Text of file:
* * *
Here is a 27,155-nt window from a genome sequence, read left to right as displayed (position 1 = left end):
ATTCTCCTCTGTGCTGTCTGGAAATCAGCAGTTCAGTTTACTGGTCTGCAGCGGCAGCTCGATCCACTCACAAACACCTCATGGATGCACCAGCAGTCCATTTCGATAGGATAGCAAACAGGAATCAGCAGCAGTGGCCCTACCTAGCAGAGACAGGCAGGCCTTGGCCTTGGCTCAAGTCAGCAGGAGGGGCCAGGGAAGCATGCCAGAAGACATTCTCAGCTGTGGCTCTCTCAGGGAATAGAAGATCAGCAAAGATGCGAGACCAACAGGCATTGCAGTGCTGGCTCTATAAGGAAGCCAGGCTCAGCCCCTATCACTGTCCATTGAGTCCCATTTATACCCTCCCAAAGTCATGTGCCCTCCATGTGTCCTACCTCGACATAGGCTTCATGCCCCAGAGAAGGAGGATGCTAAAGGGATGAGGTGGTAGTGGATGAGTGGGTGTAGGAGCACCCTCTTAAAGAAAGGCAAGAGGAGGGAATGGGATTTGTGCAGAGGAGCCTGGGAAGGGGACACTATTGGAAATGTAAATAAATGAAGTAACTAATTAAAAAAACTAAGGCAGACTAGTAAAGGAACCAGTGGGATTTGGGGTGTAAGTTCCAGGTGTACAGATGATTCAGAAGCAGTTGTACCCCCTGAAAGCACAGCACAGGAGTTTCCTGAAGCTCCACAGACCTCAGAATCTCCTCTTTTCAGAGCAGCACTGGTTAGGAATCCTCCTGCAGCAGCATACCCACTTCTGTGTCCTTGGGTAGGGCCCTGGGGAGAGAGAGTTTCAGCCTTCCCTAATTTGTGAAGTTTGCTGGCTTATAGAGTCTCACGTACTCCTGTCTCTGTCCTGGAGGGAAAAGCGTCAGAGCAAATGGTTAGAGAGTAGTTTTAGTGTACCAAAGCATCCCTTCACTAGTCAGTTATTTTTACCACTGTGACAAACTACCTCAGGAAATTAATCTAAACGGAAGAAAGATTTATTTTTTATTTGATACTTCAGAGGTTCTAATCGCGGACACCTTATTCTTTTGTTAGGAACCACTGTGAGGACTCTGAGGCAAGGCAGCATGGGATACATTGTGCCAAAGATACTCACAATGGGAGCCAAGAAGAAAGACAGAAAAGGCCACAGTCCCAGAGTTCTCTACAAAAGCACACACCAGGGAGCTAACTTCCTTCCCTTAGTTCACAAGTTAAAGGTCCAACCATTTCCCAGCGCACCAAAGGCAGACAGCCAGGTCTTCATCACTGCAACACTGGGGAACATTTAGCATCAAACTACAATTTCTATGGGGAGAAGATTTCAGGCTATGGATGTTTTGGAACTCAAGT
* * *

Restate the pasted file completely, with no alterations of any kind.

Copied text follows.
Here is a 27,155-nt window from a genome sequence, read left to right as displayed (position 1 = left end):
ATTCTCCTCTGTGCTGTCTGGAAATCAGCAGTTCAGTTTACTGGTCTGCAGCGGCAGCTCGATCCACTCACAAACACCTCATGGATGCACCAGCAGTCCATTTCGATAGGATAGCAAACAGGAATCAGCAGCAGTGGCCCTACCTAGCAGAGACAGGCAGGCCTTGGCCTTGGCTCAAGTCAGCAGGAGGGGCCAGGGAAGCATGCCAGAAGACATTCTCAGCTGTGGCTCTCTCAGGGAATAGAAGATCAGCAAAGATGCGAGACCAACAGGCATTGCAGTGCTGGCTCTATAAGGAAGCCAGGCTCAGCCCCTATCACTGTCCATTGAGTCCCATTTATACCCTCCCAAAGTCATGTGCCCTCCATGTGTCCTACCTCGACATAGGCTTCATGCCCCAGAGAAGGAGGATGCTAAAGGGATGAGGTGGTAGTGGATGAGTGGGTGTAGGAGCACCCTCTTAAAGAAAGGCAAGAGGAGGGAATGGGATTTGTGCAGAGGAGCCTGGGAAGGGGACACTATTGGAAATGTAAATAAATGAAGTAACTAATTAAAAAAACTAAGGCAGACTAGTAAAGGAACCAGTGGGATTTGGGGTGTAAGTTCCAGGTGTACAGATGATTCAGAAGCAGTTGTACCCCCTGAAAGCACAGCACAGGAGTTTCCTGAAGCTCCACAGACCTCAGAATCTCCTCTTTTCAGAGCAGCACTGGTTAGGAATCCTCCTGCAGCAGCATACCCACTTCTGTGTCCTTGGGTAGGGCCCTGGGGAGAGAGAGTTTCAGCCTTCCCTAATTTGTGAAGTTTGCTGGCTTATAGAGTCTCACGTACTCCTGTCTCTGTCCTGGAGGGAAAAGCGTCAGAGCAAATGGTTAGAGAGTAGTTTTAGTGTACCAAAGCATCCCTTCACTAGTCAGTTATTTTTACCACTGTGACAAACTACCTCAGGAAATTAATCTAAACGGAAGAAAGATTTATTTTTTATTTGATACTTCAGAGGTTCTAATCGCGGACACCTTATTCTTTTGTTAGGAACCACTGTGAGGACTCTGAGGCAAGGCAGCATGGGATACATTGTGCCAAAGATACTCACAATGGGAGCCAAGAAGAAAGACAGAAAAGGCCACAGTCCCAGAGTTCTCTACAAAAGCACACACCAGGGAGCTAACTTCCTTCCCTTAGTTCACAAGTTAAAGGTCCAACCATTTCCCAGCGCACCAAAGGCAGACAGCCAGGTCTTCATCACTGCAACACTGGGGAACATTTAGCATCAAACTACAATTTCTATGGGGAGAAGATTTCAGGCTATGGATGTTTTGGAACTCAAGT